“Interestingly, in that study there was an exploratory analysis that showed the subset of patients with hormone-receptor negative disease appeared to have more of a benefit from the use of everolimus,” said Hurvitz, who is director of the Hematology/Oncology Breast Cancer Program and an associate professor in the Department of Medicine at UCLA.

The BOLERO-1 trial randomized 719 patients with locally advanced or metastatic HER2-positive breast cancer in a 2:1 ratio to either 10 mg of oral everolimus daily with 80 mg/m2of weekly paclitaxel and trastuzumab at a 4 mg/kg loading dose followed by 2 mg/kg weekly (n = 480), or placebo plus paclitaxel and trastuzumab at the same doses (n = 239 ). The 10-mg/daily trastuzumab dose was higher than the BOLERO-3 dose, which was 5 mg/daily. Treatment was administered until disease progression or unacceptable toxicity.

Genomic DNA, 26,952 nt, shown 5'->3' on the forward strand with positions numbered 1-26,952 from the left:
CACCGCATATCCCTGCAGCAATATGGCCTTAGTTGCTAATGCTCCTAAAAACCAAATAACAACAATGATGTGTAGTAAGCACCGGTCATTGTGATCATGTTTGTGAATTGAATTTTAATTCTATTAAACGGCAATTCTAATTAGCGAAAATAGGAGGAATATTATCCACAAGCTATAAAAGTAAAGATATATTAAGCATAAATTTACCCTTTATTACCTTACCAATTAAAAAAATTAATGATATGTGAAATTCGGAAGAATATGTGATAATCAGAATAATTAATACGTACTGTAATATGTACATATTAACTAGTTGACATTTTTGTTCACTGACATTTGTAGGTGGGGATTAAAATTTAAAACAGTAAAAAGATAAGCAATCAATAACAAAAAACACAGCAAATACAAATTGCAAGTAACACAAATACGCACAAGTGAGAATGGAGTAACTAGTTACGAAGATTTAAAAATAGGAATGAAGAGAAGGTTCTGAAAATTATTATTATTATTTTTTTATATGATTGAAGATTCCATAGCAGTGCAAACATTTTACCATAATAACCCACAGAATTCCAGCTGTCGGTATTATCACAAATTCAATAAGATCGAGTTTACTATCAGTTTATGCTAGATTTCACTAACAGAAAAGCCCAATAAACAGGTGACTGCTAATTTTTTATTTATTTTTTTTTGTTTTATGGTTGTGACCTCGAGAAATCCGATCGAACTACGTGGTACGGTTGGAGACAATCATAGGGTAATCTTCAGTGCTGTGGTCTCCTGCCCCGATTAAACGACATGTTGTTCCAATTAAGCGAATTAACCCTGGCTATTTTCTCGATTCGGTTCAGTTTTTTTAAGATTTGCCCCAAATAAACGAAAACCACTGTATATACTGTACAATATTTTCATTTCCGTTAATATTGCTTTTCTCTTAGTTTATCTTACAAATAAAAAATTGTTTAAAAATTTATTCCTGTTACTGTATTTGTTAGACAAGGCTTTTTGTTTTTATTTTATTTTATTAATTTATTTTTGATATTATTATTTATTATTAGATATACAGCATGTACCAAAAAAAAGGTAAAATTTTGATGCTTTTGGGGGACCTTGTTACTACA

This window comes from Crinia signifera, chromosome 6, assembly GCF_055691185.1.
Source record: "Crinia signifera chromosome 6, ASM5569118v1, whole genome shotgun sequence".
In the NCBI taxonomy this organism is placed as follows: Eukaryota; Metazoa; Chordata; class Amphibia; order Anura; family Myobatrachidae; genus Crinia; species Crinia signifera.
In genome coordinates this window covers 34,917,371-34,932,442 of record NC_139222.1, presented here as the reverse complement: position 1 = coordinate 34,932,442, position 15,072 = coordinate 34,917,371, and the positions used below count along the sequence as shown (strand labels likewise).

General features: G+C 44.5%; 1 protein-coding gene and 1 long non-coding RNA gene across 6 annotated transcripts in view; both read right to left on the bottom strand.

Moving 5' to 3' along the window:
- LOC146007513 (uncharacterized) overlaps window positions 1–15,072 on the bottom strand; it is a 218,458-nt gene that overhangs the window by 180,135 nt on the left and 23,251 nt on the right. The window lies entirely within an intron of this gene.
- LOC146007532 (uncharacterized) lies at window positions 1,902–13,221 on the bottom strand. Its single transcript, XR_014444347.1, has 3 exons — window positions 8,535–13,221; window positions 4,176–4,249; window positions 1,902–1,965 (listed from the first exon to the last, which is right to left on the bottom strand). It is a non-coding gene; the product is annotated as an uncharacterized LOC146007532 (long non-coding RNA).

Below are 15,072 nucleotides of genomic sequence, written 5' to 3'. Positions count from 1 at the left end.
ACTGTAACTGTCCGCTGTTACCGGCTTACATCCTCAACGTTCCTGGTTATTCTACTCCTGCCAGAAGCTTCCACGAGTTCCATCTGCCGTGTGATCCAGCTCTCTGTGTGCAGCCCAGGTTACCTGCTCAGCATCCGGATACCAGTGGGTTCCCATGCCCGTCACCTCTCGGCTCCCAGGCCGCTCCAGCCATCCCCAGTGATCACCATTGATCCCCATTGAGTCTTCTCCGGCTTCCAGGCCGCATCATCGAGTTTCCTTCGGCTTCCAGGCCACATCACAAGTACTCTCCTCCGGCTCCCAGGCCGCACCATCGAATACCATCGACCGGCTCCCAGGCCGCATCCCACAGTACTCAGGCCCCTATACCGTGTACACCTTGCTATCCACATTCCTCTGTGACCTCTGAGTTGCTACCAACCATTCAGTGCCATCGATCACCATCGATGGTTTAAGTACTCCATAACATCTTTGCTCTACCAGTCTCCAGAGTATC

Patients were enrolled between 2009 and 2011. At baseline, 43.3% of patients (n = 311) were HR-negative, 70.5% had visceral metastases, 24.9% had received a taxane, and 10.8% had prior trastuzumab. The median patient age was 53 years.

The primary endpoints were PFS by investigator assessment in the overall study population and the HR-negative subpopulation. Safety was a secondary endpoint.  

In the full study population, PFS was 14.95 months in the everolimus arm versus 14.49 months in the placebo arm (HR = 0.89; 95% CI, 0.73-1.08;P= .1166). The results were based on 425 PFS events in the overall study population.

“There was no statistically significant difference between the two arms,” Hurvitz said.